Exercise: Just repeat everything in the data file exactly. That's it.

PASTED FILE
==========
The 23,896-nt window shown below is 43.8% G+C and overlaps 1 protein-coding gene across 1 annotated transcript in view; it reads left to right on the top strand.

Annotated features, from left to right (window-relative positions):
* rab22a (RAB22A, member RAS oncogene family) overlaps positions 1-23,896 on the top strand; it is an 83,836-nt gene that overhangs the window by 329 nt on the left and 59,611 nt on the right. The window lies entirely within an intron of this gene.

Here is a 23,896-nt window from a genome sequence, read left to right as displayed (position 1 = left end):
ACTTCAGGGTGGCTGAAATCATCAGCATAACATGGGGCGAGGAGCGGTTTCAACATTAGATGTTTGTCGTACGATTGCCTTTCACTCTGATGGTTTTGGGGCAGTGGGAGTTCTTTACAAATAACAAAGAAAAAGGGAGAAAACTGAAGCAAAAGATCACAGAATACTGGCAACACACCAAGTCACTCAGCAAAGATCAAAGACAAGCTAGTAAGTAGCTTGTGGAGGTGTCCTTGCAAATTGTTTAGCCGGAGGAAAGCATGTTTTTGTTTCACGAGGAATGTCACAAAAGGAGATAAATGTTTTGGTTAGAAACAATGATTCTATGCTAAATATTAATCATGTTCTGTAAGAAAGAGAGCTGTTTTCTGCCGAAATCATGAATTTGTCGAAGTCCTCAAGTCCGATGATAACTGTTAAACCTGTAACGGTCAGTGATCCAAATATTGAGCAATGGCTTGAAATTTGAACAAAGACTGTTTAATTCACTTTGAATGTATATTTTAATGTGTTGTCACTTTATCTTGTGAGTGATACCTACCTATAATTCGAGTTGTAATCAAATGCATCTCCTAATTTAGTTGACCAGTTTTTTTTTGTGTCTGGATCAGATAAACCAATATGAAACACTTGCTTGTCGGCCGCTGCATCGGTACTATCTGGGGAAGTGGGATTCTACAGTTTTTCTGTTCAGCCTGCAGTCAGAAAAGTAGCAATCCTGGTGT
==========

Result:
The 23,896-nt window shown below is 43.8% G+C and overlaps 1 protein-coding gene across 1 annotated transcript in view; it reads left to right on the top strand.

Annotated features, from left to right (window-relative positions):
* rab22a (RAB22A, member RAS oncogene family) overlaps positions 1-23,896 on the top strand; it is an 83,836-nt gene that overhangs the window by 329 nt on the left and 59,611 nt on the right. The window lies entirely within an intron of this gene.

Here is a 23,896-nt window from a genome sequence, read left to right as displayed (position 1 = left end):
ACTTCAGGGTGGCTGAAATCATCAGCATAACATGGGGCGAGGAGCGGTTTCAACATTAGATGTTTGTCGTACGATTGCCTTTCACTCTGATGGTTTTGGGGCAGTGGGAGTTCTTTACAAATAACAAAGAAAAAGGGAGAAAACTGAAGCAAAAGATCACAGAATACTGGCAACACACCAAGTCACTCAGCAAAGATCAAAGACAAGCTAGTAAGTAGCTTGTGGAGGTGTCCTTGCAAATTGTTTAGCCGGAGGAAAGCATGTTTTTGTTTCACGAGGAATGTCACAAAAGGAGATAAATGTTTTGGTTAGAAACAATGATTCTATGCTAAATATTAATCATGTTCTGTAAGAAAGAGAGCTGTTTTCTGCCGAAATCATGAATTTGTCGAAGTCCTCAAGTCCGATGATAACTGTTAAACCTGTAACGGTCAGTGATCCAAATATTGAGCAATGGCTTGAAATTTGAACAAAGACTGTTTAATTCACTTTGAATGTATATTTTAATGTGTTGTCACTTTATCTTGTGAGTGATACCTACCTATAATTCGAGTTGTAATCAAATGCATCTCCTAATTTAGTTGACCAGTTTTTTTTTGTGTCTGGATCAGATAAACCAATATGAAACACTTGCTTGTCGGCCGCTGCATCGGTACTATCTGGGGAAGTGGGATTCTACAGTTTTTCTGTTCAGCCTGCAGTCAGAAAAGTAGCAATCCTGGTGT